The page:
catapult magazine

catapult magazine

Vol 2, Num 2 :: 2003.01.17 — 2003.01.30


The Church vs. Football

For nearly three decades, the American church has been losing yardage in a contest with a most unlikely adversary, the National Football League.

Looking back, we should have recognized the potential conflict the moment football was born—on a Sunday afternoon. And someone should have suspected that Super Bowl Sunday would eventually interfere with evening worship services. But who knew a game could cause such dilemmas for the church and its traditions?

An increase in football’s popularity has produced a variety of odd predicaments for the church. Most of the confrontations involve scheduling conflicts: people choosing to stay home for a football game instead of going to church. Or a mass exodus of believers skipping out before Sunday school to see the game on TV. In other areas of church life, wives report that their families become possessed by football during Sunday dinner. The table often erupts into brutish noises as husband and kids boo and hiss at the television overtop of the mashed potatoes.

Though none of these conflicts require an emergency meeting of the synod or a declaration of Holy War against one of America’s favorite games, something ought to be done. Most attempts to stop the rush of football fever so far have been uncreative or ineffective. Fighting football with sermons on the 2nd Commandment has done little to discourage football-worship (those who need to hear the message are at home watching the game). Condemning people for enjoying football does not help to maintain church attendance on Super Bowl Sunday, either. And making iniquitous the human desire for sport will not exorcise the demons of football frenzy at the dinner table. The church’s response to football requires a creative solution steeped in a spirit of solidarity.

In this spirit of accord, some have suggested bridging the gap between church and football. They propose organizing a Super Bowl Sunday party instead of an evening worship service. Or having a potluck after the morning service while presenting the game on a big-screen TV. According to these visionaries, the church should make the event an opportunity for communal celebration, a joyous occasion combining fellowship with football.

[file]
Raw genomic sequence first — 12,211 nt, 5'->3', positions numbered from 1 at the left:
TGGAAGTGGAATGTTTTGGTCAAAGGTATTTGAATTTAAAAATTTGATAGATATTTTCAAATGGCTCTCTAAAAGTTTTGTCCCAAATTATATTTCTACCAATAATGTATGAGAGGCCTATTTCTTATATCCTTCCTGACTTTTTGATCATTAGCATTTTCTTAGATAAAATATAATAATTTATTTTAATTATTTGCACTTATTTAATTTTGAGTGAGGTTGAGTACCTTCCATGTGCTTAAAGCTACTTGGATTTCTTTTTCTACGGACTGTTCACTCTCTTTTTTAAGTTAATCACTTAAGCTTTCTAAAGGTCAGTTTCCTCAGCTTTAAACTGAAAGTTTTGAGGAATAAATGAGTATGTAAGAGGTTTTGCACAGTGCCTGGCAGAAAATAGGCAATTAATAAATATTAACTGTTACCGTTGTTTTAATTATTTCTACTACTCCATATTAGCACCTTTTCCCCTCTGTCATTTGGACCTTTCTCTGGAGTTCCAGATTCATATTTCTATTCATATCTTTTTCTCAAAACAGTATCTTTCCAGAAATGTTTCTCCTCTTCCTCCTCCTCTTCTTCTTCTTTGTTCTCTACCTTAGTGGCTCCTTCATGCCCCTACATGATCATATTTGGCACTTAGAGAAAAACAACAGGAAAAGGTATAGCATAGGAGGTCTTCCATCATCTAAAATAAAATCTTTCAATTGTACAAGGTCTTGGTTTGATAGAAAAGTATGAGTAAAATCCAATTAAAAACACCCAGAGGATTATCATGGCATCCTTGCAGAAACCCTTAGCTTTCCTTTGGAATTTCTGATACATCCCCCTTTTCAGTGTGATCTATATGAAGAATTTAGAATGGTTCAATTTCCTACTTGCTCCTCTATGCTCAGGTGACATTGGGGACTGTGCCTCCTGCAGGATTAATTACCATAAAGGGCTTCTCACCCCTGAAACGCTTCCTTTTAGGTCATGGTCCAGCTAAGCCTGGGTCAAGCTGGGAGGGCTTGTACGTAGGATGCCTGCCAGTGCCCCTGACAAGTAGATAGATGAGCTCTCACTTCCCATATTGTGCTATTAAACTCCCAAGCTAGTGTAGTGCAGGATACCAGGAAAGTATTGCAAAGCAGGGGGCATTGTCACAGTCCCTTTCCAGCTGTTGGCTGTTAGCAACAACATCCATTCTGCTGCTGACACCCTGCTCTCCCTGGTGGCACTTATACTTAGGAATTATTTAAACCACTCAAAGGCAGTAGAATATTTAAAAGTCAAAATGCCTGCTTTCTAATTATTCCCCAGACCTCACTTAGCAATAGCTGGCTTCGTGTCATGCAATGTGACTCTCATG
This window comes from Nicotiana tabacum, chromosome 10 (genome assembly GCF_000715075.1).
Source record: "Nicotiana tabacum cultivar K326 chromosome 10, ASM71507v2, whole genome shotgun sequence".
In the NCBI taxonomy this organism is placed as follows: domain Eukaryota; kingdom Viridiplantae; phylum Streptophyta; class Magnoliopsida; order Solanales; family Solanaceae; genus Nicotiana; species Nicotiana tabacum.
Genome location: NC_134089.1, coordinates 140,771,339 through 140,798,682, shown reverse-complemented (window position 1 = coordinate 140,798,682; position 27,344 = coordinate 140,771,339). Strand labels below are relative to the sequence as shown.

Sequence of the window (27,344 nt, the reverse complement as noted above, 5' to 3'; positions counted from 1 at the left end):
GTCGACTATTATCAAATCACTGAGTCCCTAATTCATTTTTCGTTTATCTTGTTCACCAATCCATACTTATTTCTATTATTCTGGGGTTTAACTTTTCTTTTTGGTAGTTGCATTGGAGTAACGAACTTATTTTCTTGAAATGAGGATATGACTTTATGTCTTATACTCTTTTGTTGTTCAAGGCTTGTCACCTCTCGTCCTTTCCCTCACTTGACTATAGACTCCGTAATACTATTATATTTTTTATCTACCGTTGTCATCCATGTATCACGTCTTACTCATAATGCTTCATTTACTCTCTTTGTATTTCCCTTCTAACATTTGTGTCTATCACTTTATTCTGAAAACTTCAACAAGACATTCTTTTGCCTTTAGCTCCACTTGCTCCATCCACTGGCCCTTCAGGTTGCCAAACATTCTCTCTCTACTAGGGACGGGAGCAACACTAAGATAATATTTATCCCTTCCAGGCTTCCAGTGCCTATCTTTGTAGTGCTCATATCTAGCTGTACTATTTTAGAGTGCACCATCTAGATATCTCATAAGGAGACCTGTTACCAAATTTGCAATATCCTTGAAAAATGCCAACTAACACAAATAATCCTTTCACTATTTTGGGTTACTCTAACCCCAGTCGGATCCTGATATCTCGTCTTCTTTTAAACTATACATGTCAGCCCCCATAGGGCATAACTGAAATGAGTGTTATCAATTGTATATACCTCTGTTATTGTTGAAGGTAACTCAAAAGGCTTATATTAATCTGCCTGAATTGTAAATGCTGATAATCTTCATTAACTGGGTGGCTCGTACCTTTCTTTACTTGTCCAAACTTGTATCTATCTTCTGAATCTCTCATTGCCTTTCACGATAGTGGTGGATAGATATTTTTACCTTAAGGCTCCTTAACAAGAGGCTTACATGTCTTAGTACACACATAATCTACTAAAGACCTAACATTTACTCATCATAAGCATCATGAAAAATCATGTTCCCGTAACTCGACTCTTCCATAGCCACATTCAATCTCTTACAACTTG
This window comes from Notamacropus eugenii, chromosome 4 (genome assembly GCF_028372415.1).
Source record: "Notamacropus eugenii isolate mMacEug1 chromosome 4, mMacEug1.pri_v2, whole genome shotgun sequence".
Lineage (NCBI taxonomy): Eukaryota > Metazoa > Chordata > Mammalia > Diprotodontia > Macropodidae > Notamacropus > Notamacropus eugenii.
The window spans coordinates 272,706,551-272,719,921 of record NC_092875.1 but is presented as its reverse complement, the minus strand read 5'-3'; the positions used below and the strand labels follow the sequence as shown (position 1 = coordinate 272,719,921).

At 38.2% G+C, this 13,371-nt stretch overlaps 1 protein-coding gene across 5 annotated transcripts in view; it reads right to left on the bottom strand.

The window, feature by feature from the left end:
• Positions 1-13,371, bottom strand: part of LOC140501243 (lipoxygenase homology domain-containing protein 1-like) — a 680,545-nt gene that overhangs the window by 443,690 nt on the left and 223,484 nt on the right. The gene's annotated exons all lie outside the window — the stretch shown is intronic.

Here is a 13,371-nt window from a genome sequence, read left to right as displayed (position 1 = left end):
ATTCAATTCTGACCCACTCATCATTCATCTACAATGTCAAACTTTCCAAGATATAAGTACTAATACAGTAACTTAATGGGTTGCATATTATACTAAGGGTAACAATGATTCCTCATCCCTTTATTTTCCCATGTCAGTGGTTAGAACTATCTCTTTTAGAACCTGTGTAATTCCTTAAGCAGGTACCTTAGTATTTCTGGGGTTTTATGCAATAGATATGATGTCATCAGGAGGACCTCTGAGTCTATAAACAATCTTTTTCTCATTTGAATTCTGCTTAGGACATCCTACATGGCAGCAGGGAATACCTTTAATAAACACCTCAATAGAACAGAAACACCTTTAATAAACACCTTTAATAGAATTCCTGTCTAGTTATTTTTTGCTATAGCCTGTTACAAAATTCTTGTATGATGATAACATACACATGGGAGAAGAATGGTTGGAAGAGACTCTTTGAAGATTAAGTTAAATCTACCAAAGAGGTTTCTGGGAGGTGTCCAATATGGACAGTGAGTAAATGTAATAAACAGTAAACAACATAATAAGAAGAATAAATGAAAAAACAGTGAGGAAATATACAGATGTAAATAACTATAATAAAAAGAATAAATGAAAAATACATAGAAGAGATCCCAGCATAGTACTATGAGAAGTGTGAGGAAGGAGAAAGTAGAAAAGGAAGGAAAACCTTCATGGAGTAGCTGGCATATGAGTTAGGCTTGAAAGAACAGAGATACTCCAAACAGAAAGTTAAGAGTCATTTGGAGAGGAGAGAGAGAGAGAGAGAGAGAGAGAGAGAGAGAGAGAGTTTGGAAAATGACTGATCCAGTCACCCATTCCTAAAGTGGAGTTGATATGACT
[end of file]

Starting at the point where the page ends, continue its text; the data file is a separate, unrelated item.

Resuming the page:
Such suggestions may seem silly or sinful to some, but a conflict so peculiar as the one between church and football requires strange solutions. So it is with this realization that I present my modest proposal for bringing church and football into right relation with one another.

The church must have its own football franchise.

Though establishing an NFL team seems a risky investment, the church will surely reap the benefits. Number one: evangelistic opportunities. A football team owned and operated by the church will put God’s body in a position to show the world how sporting events are to be done Christianly. The church will not be viewed as the irrelevant institution with an inability to compete with football. Instead, believers will be known as the vital members of society who can pass, punt, tackle and block as well as any other team on the field—better, in fact.

Many steps must be taken to make this dream a reality, of course. A collection must be taken to raise money for equipment, players, coaches, etc. Important decisions will have to be made about uniforms, player purchases, mascots, the team name, stadium location and managerial matters. Building the NFL’s very first church football team will take some work, but every hour of labor will bring Christianity that much closer to the Super Bowl.

Imagine the joy that will be shared among all believers when our team takes the field on that Sunday evening, the night of the Super Bowl. In church buildings everywhere, people full of potluck and pride, will huddle around the television to cheer for their team, a football franchise they can truly believe in. For many football fans who have battled the guilty feelings resulting from skipping church to see the game, such a scene seems like a foretaste of heaven.

But much work needs to be done before such a vision can be realized. The modest proposal I have put forth for bringing the church and football into right relation with one another requires the creative, expanding labor of others. Only the imaginative work of the body will free the church once and for all from its enduring conflict with the National Football League.

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